Sunday, September 1, 2013

Some interesting statistics

St Matthew's church Rastrick
where Matthew Ward and Elizabeth Brown
were married in 1890
cc licensed ( BY ) flickr photo by Tim Green:
Recently I've been looking at the marriage records for the family of my grandfather, Thomas Henry Ward. While I was writing up the results, it occurred to me that he and his siblings almost all married quite late in life. Apart from Matthew, who married Elizabeth Brown at the age of 22, they were all over 26 years old when they married.

John Willie was 28 when he married Mary Hannah Butterworth, Esther was 28 when she married Travis Kershaw, and Edward married Susan Lord Sagar at 30. Henrietta married John Henry Christopher Massey at 26, and by the time Fanny married the widowed John Henry Christopher she was 59 years old. Grandfather Thomas Henry himself was 38 when he married.

I haven't been able to find figures for the average age at marriage in England around this time (the end of the 19th and beginning of the early 20th century). What I have been able to do is analyse the age at first marriage for various cohorts within my own database, using the software I use for recording family history (Roots Magic).  

Admittedly the numbers are very small. But for what it's worth, here are the results, using only those individuals for whom I have both a date of birth and date of marriage:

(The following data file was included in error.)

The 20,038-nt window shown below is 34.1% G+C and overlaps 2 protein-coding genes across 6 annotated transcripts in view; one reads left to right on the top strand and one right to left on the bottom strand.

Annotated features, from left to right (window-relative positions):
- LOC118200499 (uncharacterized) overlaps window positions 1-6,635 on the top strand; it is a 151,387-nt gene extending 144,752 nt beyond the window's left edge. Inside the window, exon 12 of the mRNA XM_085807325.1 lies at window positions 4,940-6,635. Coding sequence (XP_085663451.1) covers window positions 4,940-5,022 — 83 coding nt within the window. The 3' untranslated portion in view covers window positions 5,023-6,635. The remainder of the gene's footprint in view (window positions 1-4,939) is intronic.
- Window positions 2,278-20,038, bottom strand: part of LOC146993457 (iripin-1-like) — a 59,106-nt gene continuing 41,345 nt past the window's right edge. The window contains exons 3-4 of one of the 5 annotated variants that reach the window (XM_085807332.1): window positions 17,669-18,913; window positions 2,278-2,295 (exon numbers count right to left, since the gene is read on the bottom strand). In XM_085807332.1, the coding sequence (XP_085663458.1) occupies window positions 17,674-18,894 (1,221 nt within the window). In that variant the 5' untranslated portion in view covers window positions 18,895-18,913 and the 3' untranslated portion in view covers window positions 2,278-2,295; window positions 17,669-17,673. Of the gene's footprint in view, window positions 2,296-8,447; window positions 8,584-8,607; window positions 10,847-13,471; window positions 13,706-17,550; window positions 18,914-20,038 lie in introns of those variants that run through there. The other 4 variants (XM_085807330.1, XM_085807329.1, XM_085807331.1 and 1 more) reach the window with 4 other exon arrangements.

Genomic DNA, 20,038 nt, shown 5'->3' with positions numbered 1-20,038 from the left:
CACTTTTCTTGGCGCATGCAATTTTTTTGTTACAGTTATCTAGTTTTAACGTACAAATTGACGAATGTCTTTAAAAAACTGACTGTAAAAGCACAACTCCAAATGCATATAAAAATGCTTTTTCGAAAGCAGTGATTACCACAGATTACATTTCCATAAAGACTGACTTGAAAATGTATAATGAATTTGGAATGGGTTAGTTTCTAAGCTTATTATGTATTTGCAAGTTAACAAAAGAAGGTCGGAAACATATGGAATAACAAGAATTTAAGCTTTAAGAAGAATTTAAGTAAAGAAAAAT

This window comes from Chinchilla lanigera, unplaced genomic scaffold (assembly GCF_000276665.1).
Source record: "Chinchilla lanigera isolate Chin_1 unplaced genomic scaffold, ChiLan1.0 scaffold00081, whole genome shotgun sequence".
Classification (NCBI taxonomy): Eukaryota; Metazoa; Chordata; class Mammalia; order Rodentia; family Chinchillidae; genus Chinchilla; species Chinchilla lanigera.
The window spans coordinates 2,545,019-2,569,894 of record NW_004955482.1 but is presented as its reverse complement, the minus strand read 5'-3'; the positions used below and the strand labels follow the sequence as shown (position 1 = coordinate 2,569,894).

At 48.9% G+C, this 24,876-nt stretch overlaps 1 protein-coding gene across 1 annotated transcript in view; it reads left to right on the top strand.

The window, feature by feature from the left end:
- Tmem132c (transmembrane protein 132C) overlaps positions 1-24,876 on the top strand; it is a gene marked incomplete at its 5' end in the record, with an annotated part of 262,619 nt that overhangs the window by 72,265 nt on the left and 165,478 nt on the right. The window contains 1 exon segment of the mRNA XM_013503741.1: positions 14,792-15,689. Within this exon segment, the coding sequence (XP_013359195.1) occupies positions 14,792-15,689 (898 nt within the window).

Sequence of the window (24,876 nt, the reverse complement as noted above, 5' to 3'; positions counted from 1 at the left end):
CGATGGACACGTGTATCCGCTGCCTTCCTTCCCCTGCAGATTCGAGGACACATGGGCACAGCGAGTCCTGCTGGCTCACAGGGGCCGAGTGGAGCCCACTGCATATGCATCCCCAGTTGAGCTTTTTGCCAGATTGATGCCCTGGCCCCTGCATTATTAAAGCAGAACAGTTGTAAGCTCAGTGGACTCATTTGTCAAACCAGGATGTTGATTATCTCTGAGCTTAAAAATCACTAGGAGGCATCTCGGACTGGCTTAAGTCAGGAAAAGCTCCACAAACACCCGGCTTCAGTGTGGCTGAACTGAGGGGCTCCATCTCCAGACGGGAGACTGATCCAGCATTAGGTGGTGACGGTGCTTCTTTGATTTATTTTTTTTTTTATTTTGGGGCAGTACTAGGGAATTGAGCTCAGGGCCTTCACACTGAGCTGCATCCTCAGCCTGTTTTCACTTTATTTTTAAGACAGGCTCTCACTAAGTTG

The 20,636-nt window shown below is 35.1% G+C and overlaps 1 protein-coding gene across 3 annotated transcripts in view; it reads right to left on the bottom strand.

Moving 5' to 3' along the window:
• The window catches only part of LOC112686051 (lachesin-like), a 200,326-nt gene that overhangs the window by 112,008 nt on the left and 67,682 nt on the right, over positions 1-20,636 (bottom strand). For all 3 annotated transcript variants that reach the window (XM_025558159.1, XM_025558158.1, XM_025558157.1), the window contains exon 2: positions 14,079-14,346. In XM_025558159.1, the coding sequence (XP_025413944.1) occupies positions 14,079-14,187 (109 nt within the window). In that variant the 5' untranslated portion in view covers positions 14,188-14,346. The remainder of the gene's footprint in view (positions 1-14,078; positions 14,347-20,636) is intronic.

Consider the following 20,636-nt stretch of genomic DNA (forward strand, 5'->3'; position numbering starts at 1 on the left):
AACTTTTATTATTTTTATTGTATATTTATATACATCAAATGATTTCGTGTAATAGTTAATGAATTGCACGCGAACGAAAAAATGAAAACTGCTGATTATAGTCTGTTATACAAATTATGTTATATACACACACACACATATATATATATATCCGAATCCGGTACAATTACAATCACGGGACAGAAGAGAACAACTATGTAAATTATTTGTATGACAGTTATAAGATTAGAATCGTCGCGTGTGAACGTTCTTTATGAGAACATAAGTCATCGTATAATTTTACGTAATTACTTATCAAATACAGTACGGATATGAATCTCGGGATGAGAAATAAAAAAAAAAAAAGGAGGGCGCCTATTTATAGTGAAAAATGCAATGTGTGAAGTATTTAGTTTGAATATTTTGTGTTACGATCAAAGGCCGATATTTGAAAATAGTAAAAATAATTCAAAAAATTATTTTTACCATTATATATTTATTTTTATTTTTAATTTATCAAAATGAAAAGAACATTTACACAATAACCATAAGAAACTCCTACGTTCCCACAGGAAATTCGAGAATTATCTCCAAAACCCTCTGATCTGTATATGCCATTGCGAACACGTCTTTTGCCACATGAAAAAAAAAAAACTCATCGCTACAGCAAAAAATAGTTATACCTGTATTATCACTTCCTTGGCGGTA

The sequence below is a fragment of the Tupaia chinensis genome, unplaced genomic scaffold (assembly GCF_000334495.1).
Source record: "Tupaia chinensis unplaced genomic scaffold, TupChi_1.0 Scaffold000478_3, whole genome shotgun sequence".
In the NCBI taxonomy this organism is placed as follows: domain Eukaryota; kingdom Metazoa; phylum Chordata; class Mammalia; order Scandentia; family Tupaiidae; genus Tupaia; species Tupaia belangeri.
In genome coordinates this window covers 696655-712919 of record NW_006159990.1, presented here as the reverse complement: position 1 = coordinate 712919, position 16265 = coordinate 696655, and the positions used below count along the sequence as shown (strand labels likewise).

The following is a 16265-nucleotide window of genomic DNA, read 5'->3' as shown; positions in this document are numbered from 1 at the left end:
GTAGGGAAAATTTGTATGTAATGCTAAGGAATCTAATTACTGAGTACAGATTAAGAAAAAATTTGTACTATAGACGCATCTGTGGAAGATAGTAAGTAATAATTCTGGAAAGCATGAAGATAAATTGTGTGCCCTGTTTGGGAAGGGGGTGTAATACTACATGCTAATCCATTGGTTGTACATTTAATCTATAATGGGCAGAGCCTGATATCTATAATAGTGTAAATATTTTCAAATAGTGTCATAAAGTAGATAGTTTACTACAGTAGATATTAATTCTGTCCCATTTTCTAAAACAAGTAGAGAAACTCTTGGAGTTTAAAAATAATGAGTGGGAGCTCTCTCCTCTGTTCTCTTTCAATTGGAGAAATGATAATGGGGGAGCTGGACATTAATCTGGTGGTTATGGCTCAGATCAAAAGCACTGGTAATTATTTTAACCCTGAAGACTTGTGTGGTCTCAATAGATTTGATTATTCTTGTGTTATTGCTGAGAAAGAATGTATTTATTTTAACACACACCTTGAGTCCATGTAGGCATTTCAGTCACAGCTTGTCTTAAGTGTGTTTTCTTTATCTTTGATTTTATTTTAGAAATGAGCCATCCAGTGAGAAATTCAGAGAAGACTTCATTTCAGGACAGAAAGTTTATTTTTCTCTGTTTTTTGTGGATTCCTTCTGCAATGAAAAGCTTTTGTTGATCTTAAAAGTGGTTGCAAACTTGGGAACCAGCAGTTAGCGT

For those born before 1865 (John Willie's date of birth), the average age at marriage was 25.94 years for men and 23.28 for women. The average number of children per family was 3.63.

For those born after 1865 the average age at marriage for men was 26.35 and for women 26.47. Clearly, Fanny's very late marriage affected this figure. If I take her out of the list, the average age of marriage for women becomes 24.31 - still a good year older than women born before 1865. The average number of children per family was 1.55.

This drop in the number of children per family is also something quite noticeable. Compared to, say, Richard and Mary Ward (married in 1831) with their 9 children, or James and Rosanna Beales (married 1867) with their 15 children, or even Thomas Henry's own parents, John and Mary Ward (married 1864) with 9 children, Thomas Henry's generation had very few offspring. Matthew and Elizabeth had 6, and the rest of the family had 4 or less. In fact, 6 children is the largest family for anyone in my database born after 1865.

It's interesting to speculate on why Thomas Henry and his siblings married so late in life, but I don't have any answers. Grandfather Thomas Henry may have married earlier if it hadn't been for World War 1, but he was already 32 and still unmarried when the war began. As is often the case in family history research, finding the facts is much easier than explaining them.

No comments:

Post a Comment